In terms of the media employed Marian Palla's work is very varied. The artist creates drawing, objects, installations, texts, music, organises events, etc. For the most part his work has some kind of material aspect, while at the same time its conceptual dimensions cannot be overlooked. It may seem paradoxical (given that Palla is generally considered a conceptual artist), but sensuousness plays a large role in his work. However, this is not about some kind of saturation of the senses in transformation, a bombastic show. On the contrary, this involves a certain elimination of movement, the clinging or concentration of attention on a certain archetypal quality (elements, etc.). The artist's actions generally lead to the creation of time-limited artefacts (the temporary manifestation of which is exhibited to the viewer's senses). These objects have a kind of ritualistic dimension, which, however, is not the most fundamental. The artist is not interested in disturbing the flow of time or extracting exceptional moments or in producing large events. On the contrary, Palla frames or thematicises ordinariness, he repeats common processes, even though these are sometimes somewhat absurd (i.e. they are not utilitarian activities). The main activity of an artist from this perspective is observation and contemplation, which is accompanied by subjective physical developments. The resulting artefact is in a decomposed form (it is not the result of formal study). Time and movement are important here, and even though this usually involves the slowing down or almost complete stoppage of time, nonetheless a kind of basic biological or organic tempo is constantly maintained (the tempo of growth, etc.). This rhythm is at odds with modern technological speed.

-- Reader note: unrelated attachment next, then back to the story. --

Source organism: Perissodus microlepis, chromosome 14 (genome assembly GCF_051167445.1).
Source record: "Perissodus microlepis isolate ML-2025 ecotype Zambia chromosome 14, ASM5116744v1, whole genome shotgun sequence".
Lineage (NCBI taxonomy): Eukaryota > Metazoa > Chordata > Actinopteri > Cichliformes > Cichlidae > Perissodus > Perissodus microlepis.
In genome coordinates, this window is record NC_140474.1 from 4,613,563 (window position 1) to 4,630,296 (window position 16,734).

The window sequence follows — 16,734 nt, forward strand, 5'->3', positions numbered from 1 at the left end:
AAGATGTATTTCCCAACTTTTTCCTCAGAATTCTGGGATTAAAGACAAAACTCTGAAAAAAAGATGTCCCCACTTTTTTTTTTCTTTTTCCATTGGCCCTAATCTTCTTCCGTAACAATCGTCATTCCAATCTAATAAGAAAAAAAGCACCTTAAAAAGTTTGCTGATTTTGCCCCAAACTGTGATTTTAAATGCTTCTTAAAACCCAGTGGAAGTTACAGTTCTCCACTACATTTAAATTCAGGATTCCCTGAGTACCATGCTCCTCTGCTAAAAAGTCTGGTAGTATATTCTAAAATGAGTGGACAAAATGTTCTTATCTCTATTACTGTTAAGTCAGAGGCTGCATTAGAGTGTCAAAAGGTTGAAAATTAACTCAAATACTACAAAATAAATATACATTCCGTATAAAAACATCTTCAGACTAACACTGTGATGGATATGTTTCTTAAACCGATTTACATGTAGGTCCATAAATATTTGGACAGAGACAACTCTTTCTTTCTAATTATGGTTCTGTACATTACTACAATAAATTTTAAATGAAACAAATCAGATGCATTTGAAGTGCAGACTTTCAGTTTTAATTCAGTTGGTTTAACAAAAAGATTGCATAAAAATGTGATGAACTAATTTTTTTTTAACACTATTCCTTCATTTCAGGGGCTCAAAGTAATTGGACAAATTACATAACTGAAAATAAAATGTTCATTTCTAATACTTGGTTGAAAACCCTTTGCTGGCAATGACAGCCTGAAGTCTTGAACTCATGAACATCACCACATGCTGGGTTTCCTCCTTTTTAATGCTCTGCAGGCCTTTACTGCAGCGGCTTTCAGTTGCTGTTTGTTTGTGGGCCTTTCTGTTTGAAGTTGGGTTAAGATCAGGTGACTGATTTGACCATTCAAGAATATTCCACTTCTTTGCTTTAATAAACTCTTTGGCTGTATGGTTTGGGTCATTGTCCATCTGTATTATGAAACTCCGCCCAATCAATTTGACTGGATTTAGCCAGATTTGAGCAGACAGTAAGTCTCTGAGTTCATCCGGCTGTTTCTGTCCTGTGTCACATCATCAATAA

text: Václav Hájek